Within 24 hours media reports tentatively drew a possible link with earlier and speculative internet chatter expressing anger that the portraits of two ancestors were being offered for sale rather than returned to the descendents of the sitters, but in the hours and days after the raid, little is known for certain and the works remain missing. 

Any information can be relayed to New Zealand Police in Auckland Police on:
00 64 9 302 6832 

or anonymously to the New Zealand Crimestoppers tip-line: 
0800 555 111

By Judge Arthur Tompkins

September 20, 2016

New Art Crime Book: Art Thieves, Fakers & Fraudsters: The New Zealand Story

Do you happen to know the whereabouts of Psyche? Its the painting that graces this cover of the new Awa Press book:  Art Thieves, Fakers & Fraudsters: The New Zealand Story? 

The publisher asks, because it went missing 74 years ago from Robert McDougall Art Gallery in Christchurch, and has never been seen again.

Psyche was a massive turn-of-the-century work painted by British artist Solomon J. Solomon. It had been torn from its gilt frame. An inspection of the building found wax matches on the floor. Some window catches had been tampered with and a glass pane broken.

Yet there seemed no possible way thieves could have got the painting out of the gallery and through the locked gates of the surrounding Botanic Gardens.

Was it an inside job? A wartime prank by visiting US servicemen? A phantom operating through a locked skylight?

The Psyche mystery is just one of the intriguing stories in Art Thieves, Fakers and Fraudsters: The New Zealand Story

Author Penelope Jackson is an art historian, former director of Tauranga Art Gallery, and founding member of the New Zealand Art Crime Research Trust, set up in 2015.

Lest we think that art theft, faking and forgery are things that happen only in other countries, Jackson's book unveils a catalogue of Kiwi home-grown skulduggery. 

Urewera mural, 1975
Some crimes, such as the heist of the $2 million Colin McCahon Urewera Mural from the visitor centre at Waikaremoana, have made headlines, but others have not been widely publicised by galleries perhaps anxious to not to deter potential donors.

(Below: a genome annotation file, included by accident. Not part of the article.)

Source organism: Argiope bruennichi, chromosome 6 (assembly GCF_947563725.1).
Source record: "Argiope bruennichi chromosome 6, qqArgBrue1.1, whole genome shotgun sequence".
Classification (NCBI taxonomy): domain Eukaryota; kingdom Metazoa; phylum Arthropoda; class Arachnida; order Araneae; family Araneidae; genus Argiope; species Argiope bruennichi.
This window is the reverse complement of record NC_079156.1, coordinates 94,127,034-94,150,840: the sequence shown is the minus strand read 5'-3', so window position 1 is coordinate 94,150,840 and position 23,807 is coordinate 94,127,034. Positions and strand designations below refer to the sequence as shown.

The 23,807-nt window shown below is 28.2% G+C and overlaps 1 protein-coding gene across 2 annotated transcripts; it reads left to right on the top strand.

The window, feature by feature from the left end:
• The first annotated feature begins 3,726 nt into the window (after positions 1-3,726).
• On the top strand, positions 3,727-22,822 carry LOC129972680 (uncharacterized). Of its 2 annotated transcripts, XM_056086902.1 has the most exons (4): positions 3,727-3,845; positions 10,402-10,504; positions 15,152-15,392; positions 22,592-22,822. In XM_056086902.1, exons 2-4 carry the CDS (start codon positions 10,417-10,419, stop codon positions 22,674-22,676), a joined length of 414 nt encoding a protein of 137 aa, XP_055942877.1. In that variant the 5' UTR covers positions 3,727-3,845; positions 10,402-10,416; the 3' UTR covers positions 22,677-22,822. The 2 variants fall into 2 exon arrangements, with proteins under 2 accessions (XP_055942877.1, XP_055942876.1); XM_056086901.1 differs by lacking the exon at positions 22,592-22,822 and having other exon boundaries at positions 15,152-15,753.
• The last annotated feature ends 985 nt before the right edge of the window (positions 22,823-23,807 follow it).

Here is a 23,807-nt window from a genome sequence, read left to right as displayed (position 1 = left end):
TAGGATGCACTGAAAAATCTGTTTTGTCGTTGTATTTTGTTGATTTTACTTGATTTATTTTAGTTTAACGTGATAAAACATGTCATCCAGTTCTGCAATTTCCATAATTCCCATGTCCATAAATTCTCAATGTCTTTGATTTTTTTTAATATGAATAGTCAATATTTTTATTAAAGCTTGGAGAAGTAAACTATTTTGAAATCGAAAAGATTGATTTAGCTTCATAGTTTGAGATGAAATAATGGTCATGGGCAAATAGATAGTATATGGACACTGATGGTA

With many valuable art collections hanging in private homes, Jackson also includes timely suggestions on how to ensure artworks don’t disappear out the door, like five much–loved paintings that took flight from an Auckland home twenty-five years ago. They, too, have never been found. 

And if you’re advertising your house for sale on New Zealand's Trade Me, you may want to read this book first.

Take a look at what the academics in the field are saying: 

Release date: October 14, 2016; RRP: $40.00

For a review copy, cover image, extracts, and/or interview with the author, contact Sarah Thornton, sarah.thornton (at); (09) 479-8763/021 753 744

September 28, 2015

New Zealand Hosts its First Art Crime Symposium

The inaugural Art Crime Symposium, held at City Gallery in Wellington on 19 September 2015, brought together leading academics and researchers for an innovative and ground-breaking one-day symposium, covering many aspects of art crime, both in New Zealand and beyond.  Organised by the New Zealand Art Crime Research Trust, this one-day event was the first of its kind in New Zealand. The founding trustees of the newly formed trust are Judge Arthur Tompkins, Penelope Jackson, Ngarino Ellis and Louisa Gommans.